The mainland central bank has drained funds from the domestic money market for the first time in eight months in a clear sign of monetary tightening.
The People's Bank of China yesterday mopped up 30 billion yuan (HK$37.2 billion) via its 28-day repurchase rate.
But analysts cautioned against interpreting the move as long-term strategy, saying the PBOC will for now continue to maintain its loose monetary policy in place for the past two years.
"January new credit is oversupplied and inflation seems to be returning. It's time to draw back money from the market," fixed-income securities analyst Song Qiuhong told Xinhua News Agency.
Inflation this month is tipped to rise by 3 percent on-year after a 2 percent rise in January on increasing food prices. Home prices have also risen since mid-2012 and new cooling measures are expected.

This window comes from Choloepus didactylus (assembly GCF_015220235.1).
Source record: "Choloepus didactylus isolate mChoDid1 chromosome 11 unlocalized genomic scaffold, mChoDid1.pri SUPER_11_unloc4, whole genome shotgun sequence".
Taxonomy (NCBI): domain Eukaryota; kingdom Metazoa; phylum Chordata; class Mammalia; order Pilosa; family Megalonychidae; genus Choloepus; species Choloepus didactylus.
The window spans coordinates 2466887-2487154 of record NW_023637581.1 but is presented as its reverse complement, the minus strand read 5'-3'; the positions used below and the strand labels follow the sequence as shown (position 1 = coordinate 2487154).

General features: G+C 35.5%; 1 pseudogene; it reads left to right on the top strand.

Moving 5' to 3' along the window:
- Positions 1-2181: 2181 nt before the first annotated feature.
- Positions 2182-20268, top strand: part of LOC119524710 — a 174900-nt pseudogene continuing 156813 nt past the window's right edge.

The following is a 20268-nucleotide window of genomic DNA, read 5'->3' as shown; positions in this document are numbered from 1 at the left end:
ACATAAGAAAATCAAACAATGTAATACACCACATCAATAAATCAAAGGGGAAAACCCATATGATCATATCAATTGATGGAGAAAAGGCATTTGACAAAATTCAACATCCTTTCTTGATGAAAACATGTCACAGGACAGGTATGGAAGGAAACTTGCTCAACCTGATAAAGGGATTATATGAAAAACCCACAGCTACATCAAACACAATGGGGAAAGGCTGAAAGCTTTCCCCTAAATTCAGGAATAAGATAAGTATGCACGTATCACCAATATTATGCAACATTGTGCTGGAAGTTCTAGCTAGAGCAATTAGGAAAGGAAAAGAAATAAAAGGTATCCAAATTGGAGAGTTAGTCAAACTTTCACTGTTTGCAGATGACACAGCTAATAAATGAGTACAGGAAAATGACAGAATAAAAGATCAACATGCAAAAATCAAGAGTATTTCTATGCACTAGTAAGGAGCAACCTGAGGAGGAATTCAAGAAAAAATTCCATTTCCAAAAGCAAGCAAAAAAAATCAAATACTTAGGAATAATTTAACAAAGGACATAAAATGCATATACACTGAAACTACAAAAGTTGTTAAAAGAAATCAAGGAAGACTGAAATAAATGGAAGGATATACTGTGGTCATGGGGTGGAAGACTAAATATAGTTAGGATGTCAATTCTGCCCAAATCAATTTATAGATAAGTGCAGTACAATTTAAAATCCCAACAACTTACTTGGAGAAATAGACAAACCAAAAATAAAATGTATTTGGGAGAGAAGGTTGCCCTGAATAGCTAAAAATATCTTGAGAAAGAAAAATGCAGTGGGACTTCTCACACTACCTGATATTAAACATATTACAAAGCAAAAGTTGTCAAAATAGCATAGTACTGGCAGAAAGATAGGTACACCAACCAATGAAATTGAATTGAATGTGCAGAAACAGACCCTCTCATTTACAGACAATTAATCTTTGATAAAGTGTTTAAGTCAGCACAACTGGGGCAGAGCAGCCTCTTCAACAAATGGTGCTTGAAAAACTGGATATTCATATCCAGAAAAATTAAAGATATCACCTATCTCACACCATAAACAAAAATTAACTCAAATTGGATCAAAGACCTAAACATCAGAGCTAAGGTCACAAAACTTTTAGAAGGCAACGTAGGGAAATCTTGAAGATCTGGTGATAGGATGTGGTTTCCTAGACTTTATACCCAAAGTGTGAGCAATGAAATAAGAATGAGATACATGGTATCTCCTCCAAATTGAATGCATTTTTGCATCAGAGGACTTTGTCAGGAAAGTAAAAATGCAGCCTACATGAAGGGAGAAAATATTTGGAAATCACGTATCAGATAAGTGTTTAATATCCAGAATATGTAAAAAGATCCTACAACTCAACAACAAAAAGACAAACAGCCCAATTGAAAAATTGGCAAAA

Kunshan, a city in Jiangsu close to Shanghai, raised the requirement for those seeking subsidized housing, China Business News reported. This comes after Dongguan in Guangdong and Jinhua in Zhejiang cut the share of state subsidized housing funds that can be used for mortgage payments.
Bloggers speculated that for second homes nationwide, the downpayment will be raised to 70 percent of unit value from the current 60 percent.
However, several big banks including the Industrial and Commercial Bank of China (1398), Bank of China (3988) and China Merchants Bank (3968) denied media reports of being told to boost downpayment requirements for home buyers.
Shares of most Hong Kong-listed mainland developers fell on the rumors. China Resources Land (1109) slumped 4.4 percent, while both China Overseas Land & Investment (0688) and Shimao Property Holdings (0813) lost 3.3 percent.
The PBOC mop-up hit mainland shares, with the Shanghai Composite Index down 1.6 percent to 2,382.91 in the worst two- day start to the Lunar New Year since 2007.